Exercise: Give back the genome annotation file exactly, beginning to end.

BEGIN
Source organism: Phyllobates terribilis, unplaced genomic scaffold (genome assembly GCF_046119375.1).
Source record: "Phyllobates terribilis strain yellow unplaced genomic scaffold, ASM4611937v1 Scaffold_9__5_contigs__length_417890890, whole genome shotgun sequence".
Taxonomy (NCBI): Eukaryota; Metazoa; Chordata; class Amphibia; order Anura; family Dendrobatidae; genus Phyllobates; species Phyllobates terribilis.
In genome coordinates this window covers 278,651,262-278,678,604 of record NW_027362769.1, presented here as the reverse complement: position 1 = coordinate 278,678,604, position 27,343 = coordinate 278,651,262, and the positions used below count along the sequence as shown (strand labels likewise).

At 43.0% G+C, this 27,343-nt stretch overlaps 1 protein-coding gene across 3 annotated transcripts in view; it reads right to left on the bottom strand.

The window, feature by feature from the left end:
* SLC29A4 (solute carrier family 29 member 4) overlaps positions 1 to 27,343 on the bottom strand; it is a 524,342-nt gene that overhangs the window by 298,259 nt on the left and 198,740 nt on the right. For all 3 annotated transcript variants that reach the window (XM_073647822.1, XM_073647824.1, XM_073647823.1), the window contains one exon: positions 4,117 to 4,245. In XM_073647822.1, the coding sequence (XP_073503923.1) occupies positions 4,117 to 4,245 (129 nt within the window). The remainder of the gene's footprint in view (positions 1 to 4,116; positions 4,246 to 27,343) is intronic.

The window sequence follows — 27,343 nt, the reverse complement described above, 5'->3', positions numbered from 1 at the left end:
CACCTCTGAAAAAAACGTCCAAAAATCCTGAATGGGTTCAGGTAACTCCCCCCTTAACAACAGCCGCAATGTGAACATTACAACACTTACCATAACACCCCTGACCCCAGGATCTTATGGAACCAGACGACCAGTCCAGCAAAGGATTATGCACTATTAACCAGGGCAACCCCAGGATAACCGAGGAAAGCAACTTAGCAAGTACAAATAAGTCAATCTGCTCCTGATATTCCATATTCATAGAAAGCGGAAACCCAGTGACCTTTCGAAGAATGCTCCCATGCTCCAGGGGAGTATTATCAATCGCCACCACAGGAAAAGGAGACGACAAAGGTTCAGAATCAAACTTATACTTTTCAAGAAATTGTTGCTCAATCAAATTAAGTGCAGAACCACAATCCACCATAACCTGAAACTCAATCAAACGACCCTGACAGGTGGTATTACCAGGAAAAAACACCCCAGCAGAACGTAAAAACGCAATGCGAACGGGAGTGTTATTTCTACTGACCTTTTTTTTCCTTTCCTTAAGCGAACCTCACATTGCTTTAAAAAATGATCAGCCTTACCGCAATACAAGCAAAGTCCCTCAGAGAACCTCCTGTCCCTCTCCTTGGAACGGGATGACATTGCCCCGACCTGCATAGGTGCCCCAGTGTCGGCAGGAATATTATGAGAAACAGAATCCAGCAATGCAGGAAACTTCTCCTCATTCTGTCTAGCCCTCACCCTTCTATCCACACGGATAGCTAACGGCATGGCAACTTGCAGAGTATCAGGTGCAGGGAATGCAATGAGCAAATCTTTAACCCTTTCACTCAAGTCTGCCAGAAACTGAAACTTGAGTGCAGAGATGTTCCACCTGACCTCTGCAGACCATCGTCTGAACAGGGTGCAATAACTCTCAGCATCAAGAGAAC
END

Source organism: Phyllobates terribilis, unplaced genomic scaffold (genome assembly GCF_046119375.1).
Source record: "Phyllobates terribilis strain yellow unplaced genomic scaffold, ASM4611937v1 Scaffold_9__5_contigs__length_417890890, whole genome shotgun sequence".
Taxonomy (NCBI): Eukaryota; Metazoa; Chordata; class Amphibia; order Anura; family Dendrobatidae; genus Phyllobates; species Phyllobates terribilis.
In genome coordinates this window covers 278,651,262-278,678,604 of record NW_027362769.1, presented here as the reverse complement: position 1 = coordinate 278,678,604, position 27,343 = coordinate 278,651,262, and the positions used below count along the sequence as shown (strand labels likewise).

At 43.0% G+C, this 27,343-nt stretch overlaps 1 protein-coding gene across 3 annotated transcripts in view; it reads right to left on the bottom strand.

The window, feature by feature from the left end:
* SLC29A4 (solute carrier family 29 member 4) overlaps positions 1 to 27,343 on the bottom strand; it is a 524,342-nt gene that overhangs the window by 298,259 nt on the left and 198,740 nt on the right. For all 3 annotated transcript variants that reach the window (XM_073647822.1, XM_073647824.1, XM_073647823.1), the window contains one exon: positions 4,117 to 4,245. In XM_073647822.1, the coding sequence (XP_073503923.1) occupies positions 4,117 to 4,245 (129 nt within the window). The remainder of the gene's footprint in view (positions 1 to 4,116; positions 4,246 to 27,343) is intronic.

The window sequence follows — 27,343 nt, the reverse complement described above, 5'->3', positions numbered from 1 at the left end:
CACCTCTGAAAAAAACGTCCAAAAATCCTGAATGGGTTCAGGTAACTCCCCCCTTAACAACAGCCGCAATGTGAACATTACAACACTTACCATAACACCCCTGACCCCAGGATCTTATGGAACCAGACGACCAGTCCAGCAAAGGATTATGCACTATTAACCAGGGCAACCCCAGGATAACCGAGGAAAGCAACTTAGCAAGTACAAATAAGTCAATCTGCTCCTGATATTCCATATTCATAGAAAGCGGAAACCCAGTGACCTTTCGAAGAATGCTCCCATGCTCCAGGGGAGTATTATCAATCGCCACCACAGGAAAAGGAGACGACAAAGGTTCAGAATCAAACTTATACTTTTCAAGAAATTGTTGCTCAATCAAATTAAGTGCAGAACCACAATCCACCATAACCTGAAACTCAATCAAACGACCCTGACAGGTGGTATTACCAGGAAAAAACACCCCAGCAGAACGTAAAAACGCAATGCGAACGGGAGTGTTATTTCTACTGACCTTTTTTTTCCTTTCCTTAAGCGAACCTCACATTGCTTTAAAAAATGATCAGCCTTACCGCAATACAAGCAAAGTCCCTCAGAGAACCTCCTGTCCCTCTCCTTGGAACGGGATGACATTGCCCCGACCTGCATAGGTGCCCCAGTGTCGGCAGGAATATTATGAGAAACAGAATCCAGCAATGCAGGAAACTTCTCCTCATTCTGTCTAGCCCTCACCCTTCTATCCACACGGATAGCTAACGGCATGGCAACTTGCAGAGTATCAGGTGCAGGGAATGCAATGAGCAAATCTTTAACCCTTTCACTCAAGTCTGCCAGAAACTGAAACTTGAGTGCAGAGATGTTCCACCTGACCTCTGCAGACCATCGTCTGAACAGGGTGCAATAACTCTCAGCATCAAGAGAAC